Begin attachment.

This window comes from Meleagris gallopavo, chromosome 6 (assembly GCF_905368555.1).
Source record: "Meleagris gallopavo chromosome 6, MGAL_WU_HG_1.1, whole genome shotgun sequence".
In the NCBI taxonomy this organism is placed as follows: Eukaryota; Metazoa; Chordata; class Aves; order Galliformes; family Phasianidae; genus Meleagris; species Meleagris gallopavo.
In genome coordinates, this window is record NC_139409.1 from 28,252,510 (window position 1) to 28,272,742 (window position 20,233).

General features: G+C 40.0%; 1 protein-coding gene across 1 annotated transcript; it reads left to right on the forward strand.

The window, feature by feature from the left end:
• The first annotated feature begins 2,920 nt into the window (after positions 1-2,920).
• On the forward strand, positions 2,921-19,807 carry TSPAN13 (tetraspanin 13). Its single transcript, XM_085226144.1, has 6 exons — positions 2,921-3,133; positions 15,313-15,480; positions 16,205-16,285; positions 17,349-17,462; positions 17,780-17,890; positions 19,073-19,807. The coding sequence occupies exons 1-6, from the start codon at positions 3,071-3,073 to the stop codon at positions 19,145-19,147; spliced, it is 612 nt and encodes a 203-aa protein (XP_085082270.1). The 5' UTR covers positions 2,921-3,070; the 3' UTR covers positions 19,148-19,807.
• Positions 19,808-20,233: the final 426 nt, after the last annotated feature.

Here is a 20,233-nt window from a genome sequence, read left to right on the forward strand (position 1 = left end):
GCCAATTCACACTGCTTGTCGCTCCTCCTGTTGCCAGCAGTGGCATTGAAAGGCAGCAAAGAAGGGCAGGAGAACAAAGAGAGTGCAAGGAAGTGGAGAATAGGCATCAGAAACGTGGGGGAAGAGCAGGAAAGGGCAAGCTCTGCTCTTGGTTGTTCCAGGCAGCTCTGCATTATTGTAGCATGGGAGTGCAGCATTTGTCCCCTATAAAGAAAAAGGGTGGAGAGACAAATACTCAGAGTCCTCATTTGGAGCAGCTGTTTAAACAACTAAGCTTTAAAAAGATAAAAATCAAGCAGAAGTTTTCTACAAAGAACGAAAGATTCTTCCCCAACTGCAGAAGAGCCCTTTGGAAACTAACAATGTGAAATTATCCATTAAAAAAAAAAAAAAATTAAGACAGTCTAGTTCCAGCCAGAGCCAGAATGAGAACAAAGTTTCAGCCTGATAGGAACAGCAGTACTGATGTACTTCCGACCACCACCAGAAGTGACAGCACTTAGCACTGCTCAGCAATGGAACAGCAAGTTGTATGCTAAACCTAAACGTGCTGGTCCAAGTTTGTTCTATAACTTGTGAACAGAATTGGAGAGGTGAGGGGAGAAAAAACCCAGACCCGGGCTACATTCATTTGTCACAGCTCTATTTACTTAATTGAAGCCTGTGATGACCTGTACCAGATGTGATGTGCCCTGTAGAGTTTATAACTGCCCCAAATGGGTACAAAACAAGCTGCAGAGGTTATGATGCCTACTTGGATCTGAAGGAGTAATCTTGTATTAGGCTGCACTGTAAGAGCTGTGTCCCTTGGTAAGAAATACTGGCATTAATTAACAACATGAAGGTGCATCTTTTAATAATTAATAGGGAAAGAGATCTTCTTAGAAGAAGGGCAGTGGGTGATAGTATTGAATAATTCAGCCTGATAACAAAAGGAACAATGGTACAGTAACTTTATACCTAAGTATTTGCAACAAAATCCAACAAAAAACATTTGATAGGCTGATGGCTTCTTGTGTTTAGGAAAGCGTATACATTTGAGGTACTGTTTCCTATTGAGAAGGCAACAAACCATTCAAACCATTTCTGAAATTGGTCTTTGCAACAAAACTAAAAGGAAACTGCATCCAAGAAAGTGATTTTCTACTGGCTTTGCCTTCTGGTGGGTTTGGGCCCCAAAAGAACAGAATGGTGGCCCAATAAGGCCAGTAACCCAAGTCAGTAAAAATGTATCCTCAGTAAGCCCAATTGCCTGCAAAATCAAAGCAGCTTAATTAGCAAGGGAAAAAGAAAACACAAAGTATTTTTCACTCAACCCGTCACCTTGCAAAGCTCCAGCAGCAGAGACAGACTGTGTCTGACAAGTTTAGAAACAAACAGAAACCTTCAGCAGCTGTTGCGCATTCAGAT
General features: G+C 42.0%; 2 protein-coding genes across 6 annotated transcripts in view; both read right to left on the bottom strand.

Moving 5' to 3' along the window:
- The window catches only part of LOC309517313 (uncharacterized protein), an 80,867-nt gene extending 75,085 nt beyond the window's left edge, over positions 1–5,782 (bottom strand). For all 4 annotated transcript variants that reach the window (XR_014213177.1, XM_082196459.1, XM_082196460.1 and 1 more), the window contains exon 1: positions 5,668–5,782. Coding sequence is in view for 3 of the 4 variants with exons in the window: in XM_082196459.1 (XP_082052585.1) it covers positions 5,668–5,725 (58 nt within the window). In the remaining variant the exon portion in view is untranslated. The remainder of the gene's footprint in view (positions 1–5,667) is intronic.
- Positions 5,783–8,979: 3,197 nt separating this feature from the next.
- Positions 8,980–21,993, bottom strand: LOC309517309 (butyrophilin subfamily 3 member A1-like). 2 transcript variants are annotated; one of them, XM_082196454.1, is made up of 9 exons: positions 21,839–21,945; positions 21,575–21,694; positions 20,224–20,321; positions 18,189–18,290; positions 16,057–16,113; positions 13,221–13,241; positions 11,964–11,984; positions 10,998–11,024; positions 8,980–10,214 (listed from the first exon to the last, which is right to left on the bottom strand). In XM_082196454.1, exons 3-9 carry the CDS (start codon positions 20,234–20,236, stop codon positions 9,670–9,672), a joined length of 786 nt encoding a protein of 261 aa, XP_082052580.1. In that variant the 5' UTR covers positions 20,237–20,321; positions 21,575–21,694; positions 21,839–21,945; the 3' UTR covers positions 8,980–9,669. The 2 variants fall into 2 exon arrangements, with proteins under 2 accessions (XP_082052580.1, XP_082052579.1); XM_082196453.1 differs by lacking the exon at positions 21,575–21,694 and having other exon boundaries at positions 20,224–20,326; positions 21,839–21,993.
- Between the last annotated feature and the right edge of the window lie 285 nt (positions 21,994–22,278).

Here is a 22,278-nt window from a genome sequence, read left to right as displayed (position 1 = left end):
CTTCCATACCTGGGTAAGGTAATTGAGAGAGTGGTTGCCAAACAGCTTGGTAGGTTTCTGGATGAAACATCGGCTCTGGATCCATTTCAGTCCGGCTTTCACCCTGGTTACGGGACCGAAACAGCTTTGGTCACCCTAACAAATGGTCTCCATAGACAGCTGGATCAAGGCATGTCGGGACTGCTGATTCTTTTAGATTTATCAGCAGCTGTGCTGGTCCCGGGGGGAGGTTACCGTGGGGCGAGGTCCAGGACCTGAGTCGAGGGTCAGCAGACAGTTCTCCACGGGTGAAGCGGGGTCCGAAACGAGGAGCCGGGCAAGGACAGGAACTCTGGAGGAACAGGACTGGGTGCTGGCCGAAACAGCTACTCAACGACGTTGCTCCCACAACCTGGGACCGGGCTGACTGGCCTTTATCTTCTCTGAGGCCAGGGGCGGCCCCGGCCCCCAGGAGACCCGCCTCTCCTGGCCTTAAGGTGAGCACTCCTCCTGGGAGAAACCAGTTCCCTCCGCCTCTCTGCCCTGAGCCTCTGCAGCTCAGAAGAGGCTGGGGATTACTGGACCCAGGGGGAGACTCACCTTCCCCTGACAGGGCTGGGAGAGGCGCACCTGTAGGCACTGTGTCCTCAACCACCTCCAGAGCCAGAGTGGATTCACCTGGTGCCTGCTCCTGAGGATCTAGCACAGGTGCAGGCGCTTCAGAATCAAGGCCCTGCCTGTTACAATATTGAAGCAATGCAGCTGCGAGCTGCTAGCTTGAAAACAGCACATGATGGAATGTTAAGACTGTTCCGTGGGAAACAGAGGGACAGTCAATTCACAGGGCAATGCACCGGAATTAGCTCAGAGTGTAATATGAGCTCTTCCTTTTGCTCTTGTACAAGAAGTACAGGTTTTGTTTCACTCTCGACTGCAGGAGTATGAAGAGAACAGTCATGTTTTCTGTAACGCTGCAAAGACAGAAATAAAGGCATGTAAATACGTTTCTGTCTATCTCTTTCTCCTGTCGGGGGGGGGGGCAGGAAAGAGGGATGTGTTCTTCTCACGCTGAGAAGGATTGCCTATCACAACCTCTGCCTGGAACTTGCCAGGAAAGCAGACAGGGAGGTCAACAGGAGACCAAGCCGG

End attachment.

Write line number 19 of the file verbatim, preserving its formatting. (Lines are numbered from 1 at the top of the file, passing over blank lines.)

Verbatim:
CTTCCATACCTGGGTAAGGTAATTGAGAGAGTGGTTGCCAAACAGCTTGGTAGGTTTCTGGATGAAACATCGGCTCTGGATCCATTTCAGTCCGGCTTTCACCCTGGTTACGGGACCGAAACAGCTTTGGTCACCCTAACAAATGGTCTCCATAGACAGCTGGATCAAGGCATGTCGGGACTGCTGATTCTTTTAGATTTATCAGCAGCTGTGCTGGTCCCGGGGGGAGGTTACCGTGGGGCGAGGTCCAGGACCTGAGTCGAGGGTCAGCAGACAGTTCTCCACGGGTGAAGCGGGGTCCGAAACGAGGAGCCGGGCAAGGACAGGAACTCTGGAGGAACAGGACTGGGTGCTGGCCGAAACAGCTACTCAACGACGTTGCTCCCACAACCTGGGACCGGGCTGACTGGCCTTTATCTTCTCTGAGGCCAGGGGCGGCCCCGGCCCCCAGGAGACCCGCCTCTCCTGGCCTTAAGGTGAGCACTCCTCCTGGGAGAAACCAGTTCCCTCCGCCTCTCTGCCCTGAGCCTCTGCAGCTCAGAAGAGGCTGGGGATTACTGGACCCAGGGGGAGACTCACCTTCCCCTGACAGGGCTGGGAGAGGCGCACCTGTAGGCACTGTGTCCTCAACCACCTCCAGAGCCAGAGTGGATTCACCTGGTGCCTGCTCCTGAGGATCTAGCACAGGTGCAGGCGCTTCAGAATCAAGGCCCTGCCTGTTACAATATTGAAGCAATGCAGCTGCGAGCTGCTAGCTTGAAAACAGCACATGATGGAATGTTAAGACTGTTCCGTGGGAAACAGAGGGACAGTCAATTCACAGGGCAATGCACCGGAATTAGCTCAGAGTGTAATATGAGCTCTTCCTTTTGCTCTTGTACAAGAAGTACAGGTTTTGTTTCACTCTCGACTGCAGGAGTATGAAGAGAACAGTCATGTTTTCTGTAACGCTGCAAAGACAGAAATAAAGGCATGTAAATACGTTTCTGTCTATCTCTTTCTCCTGTCGGGGGGGGGGGCAGGAAAGAGGGATGTGTTCTTCTCACGCTGAGAAGGATTGCCTATCACAACCTCTGCCTGGAACTTGCCAGGAAAGCAGACAGGGAGGTCAACAGGAGACCAAGCCGG